Gov. Gretchen Whitmer may have to testify next week in a hearing that could decide whether Michigan prosecutors are allowed to criminally charge abortion providers under a state law that bans almost all abortions.
Whitmer was served a subpoena Monday issued by David Kallman, an attorney representing prosecutors from Kent and Jackson counties. The prosecutors are among 13 previously sued by Whitmer in a case the governor hopes results in the Michigan Supreme Court finding that the state Constitution protects the right to an abortion.
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Whitmer used this lawsuit to successfully obtain a court order that bars local prosecutors from enforcing the 1931 law that bans all abortions except those performed to save the life of a pregnant person. While her legal team argued allowing enforcement of the law with pending legal challenges would irreparably harm Michigan residents, Kallman says Whitmer needs to prove how the prosecutions would cause her specific harm.
"How is the governor being harmed if a prosecutor chooses to prosecute a doctor under the abortion statute? I mean, the doctor might have an argument ... maybe the mother who wants the abortion might have an argument? But how does the governor?" Kallman said Monday afternoon.
"She's the one that brought the lawsuit. I think we have the right to question her on the merits of her request for an injunction."
A Whitmer spokesperson did not immediately respond to a request for comment.
The governor's lawsuit is one of several filed in anticipation that the U.S. Supreme Court would overturn Roe v. Wade, the 1973 ruling that determined there was a national constitutional right to an abortion.
A separate lawsuit, filed by Planned Parenthood of Michigan against Michigan Attorney General Dana Nessel, prompted Michigan Court of Claims Judge Elizabeth Gleicher to issue an order in May that sought to bar prosecutors from charging abortion providers if Roe were overturned.
But the Kent and Jackson county prosecutors challenged that ruling, asking the Michigan Court of Appeals to overturn Gleicher's temporary injunction. While the appellate court ultimately sided against that request, it did determine that Gleicher's order did not apply to county prosecutors.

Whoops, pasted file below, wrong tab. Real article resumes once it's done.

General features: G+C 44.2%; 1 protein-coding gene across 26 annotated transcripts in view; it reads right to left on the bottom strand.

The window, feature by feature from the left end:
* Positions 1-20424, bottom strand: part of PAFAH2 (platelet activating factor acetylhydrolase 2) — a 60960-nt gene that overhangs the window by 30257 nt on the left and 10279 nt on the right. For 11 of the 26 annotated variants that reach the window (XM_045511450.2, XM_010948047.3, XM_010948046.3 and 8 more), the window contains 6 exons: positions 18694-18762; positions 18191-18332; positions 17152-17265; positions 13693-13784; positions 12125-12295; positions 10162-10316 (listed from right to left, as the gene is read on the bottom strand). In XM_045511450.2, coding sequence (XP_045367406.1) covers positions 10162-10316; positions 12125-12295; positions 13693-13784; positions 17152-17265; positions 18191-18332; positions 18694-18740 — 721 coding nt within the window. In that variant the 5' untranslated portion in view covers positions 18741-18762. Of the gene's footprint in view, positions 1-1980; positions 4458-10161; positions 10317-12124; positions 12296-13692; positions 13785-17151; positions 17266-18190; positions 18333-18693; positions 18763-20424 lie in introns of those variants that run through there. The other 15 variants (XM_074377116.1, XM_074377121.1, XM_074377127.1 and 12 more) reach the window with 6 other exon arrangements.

That ruling spurred a flurry of legal action, including Whitmer's request for a temporary restraining order. While Whitmer wants to use a special authority that allows the Michigan Supreme Court to immediately take up her case, she had to file her lawsuit in a local court before attempting to use that power.
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The governor's team had filed in Oakland County Circuit Court in April, prompting them to file the request for a restraining order in the same court after the appellate panel's decision.
Oakland County Circuit Court Judge Jacob Cunningham granted the original request on Aug. 1. After a 90-minute hearing two days later, he extended the order through Aug. 17, and scheduled a meeting to discuss the possibility of implementing an injunction that could further bar abortion-related prosecutions for the same day.
Kallman wants Whitmer to testify during that Aug. 17 hearing. He said in theory the governor's team could file a motion in an effort to prevent her from testifying, but he wasn't sure what authority they would have to stop it from happening.
"The only thing we want to question her about is her claims in this lawsuit. I don't see how that's privilege or that there's any kind of executive protection or anything," Kallman said.
"She's the one that brought the lawsuit. I don't see how she gets around to being subject to the give and take of a courtroom to prove her case."
Planned Parenthood and Whitmer recently asked the Michigan Supreme Court to take up their legal questions about state constitutional protections for abortion. But ultimately, Michigan voters will likely have the final say on abortion rights in the state. A petition drive to change the state Constitution so that it explicitly protects abortion rights garnered more than 750,000 signatures, according to organizers of the campaign.
That should be enough to ensure the question goes before voters this fall, although officials still need to verify the veracity of signatures and formally approve the proposed amendment for the ballot.
Contact Dave Boucher: firstname.lastname@example.org or 313-938-4591. Follow him on Twitter @Dave_Boucher1.
This article originally appeared on Detroit Free Press: Whitmer subpoenaed to testify in Michigan abortion lawsuit